Authors: Katherine Hayes, Special Counsel and Greg Stirling, Senior Associate
Data breaches are occurring more frequently, and with the new mandatory data breach reporting obligations looming, it's important to understand the nature of the risk so that lessons can be learned.
Author: Ryan Stehlik, Senior Associate
Woolworths has successfully appealed the New South Wales District Court’s findings that its staff members were negligent for either causing the suspect grape to fall to the ground or failing to identify it on the ground just after the store had opened.
The Court of Appeal found the inferences of the judge at first instance were not correct, and Woolworths’ staff were not required to keep a ‘perfect’ lookout.
Authors: Mark Brookes, Partner and Tom Pepper, Solicitor
A recent New South Wales Court of Appeal decision provides a useful illustration of how courts will have regard to an insurance policy’s overall construction in interpreting the meaning of key phrases and clauses.
In Malamit Pty Ltd v WFI Insurance Ltd 1 the court found that a claim made against the insured by a company wholly owned by the insured’s sole director was still a claim made by a ‘third party’ as required by the policy’s insuring clause. Ultimately the claim was excluded under a different clause however the case nonetheless serves as a reminder for insurers to be mindful of the importance of the overall construction of their policies to avoid inadvertently providing cover for unintended risks.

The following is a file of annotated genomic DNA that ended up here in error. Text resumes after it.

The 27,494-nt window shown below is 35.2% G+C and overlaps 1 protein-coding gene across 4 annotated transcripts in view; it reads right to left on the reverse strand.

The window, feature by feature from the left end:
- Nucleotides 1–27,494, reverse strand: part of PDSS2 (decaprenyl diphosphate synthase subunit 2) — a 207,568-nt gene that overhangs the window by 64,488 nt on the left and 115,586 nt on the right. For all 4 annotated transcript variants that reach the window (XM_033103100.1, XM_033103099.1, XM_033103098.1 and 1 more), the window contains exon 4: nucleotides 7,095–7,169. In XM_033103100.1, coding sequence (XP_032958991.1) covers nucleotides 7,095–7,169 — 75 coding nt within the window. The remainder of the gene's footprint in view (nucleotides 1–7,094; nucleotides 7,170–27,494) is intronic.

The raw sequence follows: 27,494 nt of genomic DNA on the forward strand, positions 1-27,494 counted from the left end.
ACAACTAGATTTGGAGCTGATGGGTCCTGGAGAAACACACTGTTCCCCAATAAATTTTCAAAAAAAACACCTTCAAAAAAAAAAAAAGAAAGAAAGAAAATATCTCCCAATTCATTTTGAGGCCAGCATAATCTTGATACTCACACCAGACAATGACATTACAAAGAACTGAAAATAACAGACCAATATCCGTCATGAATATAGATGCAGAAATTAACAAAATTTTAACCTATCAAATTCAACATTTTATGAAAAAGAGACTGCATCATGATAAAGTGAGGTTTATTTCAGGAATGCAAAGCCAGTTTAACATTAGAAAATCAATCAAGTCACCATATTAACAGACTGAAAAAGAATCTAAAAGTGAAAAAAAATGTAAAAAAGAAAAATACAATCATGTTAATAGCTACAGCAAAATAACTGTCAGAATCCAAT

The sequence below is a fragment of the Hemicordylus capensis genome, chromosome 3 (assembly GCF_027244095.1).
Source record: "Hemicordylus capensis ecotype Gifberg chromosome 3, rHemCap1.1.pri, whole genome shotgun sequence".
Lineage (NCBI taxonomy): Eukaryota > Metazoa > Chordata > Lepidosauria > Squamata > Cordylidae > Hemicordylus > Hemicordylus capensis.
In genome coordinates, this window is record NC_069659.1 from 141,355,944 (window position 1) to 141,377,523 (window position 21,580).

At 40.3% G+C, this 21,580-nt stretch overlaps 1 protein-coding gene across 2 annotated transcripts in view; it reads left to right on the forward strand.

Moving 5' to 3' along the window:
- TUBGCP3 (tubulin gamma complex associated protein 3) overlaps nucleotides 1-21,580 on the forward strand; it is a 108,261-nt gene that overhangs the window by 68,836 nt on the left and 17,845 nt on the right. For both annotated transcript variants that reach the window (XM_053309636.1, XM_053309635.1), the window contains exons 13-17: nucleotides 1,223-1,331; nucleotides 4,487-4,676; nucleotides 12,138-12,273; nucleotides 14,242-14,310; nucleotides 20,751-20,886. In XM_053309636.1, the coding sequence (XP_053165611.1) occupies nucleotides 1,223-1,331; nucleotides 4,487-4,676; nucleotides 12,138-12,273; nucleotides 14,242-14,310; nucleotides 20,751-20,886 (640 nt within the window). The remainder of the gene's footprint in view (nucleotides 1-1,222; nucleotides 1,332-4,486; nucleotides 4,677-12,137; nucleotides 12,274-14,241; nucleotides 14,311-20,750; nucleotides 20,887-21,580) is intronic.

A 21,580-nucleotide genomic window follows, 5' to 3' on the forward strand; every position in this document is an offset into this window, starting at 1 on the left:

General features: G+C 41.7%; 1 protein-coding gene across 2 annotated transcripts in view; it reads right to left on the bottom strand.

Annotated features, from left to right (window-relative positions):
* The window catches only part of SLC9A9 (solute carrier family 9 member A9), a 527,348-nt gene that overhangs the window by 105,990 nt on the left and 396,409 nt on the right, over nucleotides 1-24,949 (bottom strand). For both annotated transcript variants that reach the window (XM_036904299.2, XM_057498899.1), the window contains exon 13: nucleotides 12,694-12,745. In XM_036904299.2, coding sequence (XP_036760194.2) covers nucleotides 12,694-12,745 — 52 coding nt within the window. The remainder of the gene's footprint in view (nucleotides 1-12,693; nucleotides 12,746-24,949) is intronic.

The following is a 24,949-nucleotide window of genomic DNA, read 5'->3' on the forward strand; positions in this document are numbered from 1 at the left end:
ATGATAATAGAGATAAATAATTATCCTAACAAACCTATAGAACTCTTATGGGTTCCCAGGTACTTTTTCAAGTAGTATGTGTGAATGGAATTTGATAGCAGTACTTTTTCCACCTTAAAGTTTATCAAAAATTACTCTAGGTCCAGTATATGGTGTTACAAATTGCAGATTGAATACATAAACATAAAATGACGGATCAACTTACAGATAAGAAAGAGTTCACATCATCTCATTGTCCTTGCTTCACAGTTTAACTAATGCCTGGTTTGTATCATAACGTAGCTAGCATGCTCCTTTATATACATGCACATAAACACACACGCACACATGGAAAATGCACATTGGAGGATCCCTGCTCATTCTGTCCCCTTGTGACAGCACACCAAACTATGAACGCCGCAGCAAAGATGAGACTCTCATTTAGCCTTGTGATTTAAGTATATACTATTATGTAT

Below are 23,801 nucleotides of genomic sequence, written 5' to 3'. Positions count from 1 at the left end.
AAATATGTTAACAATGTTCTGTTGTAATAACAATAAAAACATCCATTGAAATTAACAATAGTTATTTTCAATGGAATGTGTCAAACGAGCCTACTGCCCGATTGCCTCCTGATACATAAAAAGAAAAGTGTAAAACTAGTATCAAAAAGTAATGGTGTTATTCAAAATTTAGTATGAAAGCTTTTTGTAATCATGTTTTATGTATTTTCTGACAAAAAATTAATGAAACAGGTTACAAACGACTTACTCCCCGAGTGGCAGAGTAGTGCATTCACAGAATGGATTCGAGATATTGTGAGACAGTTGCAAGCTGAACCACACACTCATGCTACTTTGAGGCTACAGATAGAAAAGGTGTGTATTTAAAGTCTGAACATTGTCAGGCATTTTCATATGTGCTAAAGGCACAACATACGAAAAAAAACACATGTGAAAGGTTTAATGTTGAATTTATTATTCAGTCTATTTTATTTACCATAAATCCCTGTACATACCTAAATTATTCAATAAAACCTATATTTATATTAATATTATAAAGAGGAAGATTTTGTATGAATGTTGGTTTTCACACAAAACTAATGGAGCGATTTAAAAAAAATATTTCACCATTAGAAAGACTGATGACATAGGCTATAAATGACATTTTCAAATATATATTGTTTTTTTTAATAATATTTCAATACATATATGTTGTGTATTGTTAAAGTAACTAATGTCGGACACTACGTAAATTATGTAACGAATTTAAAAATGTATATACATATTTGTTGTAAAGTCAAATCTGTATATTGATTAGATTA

Handed down in March 2017, the decision of Manitowoq Platinum Pty Ltd & Ors v Wesfarmers Federation Insurance Ltd (WFI) (Manitowoq Platinum) is of particular interest as the District Court of Western Australia considered whether an insured’s breach of statutory obligations could form the basis to refuse indemnity under a Commercial Risk Policy. The case also looks at whether the leading Queensland case and related authority around Kim v Cole & Ors, should apply.
Contact: Katherine Hayes, Senior Associate and Greg Stirling, Associate
The 2008 global financial crisis resulted in countless claims and litigated proceedings against financial advisors and their financial services licensees for losses associated with pre-GFC financial advice. With the effluxion of time, those claims have started to dry up, but for proceedings commenced in the last few years, plaintiffs and defendants are starting to turn their minds to whether the claims brought in litigated proceedings are statute barred.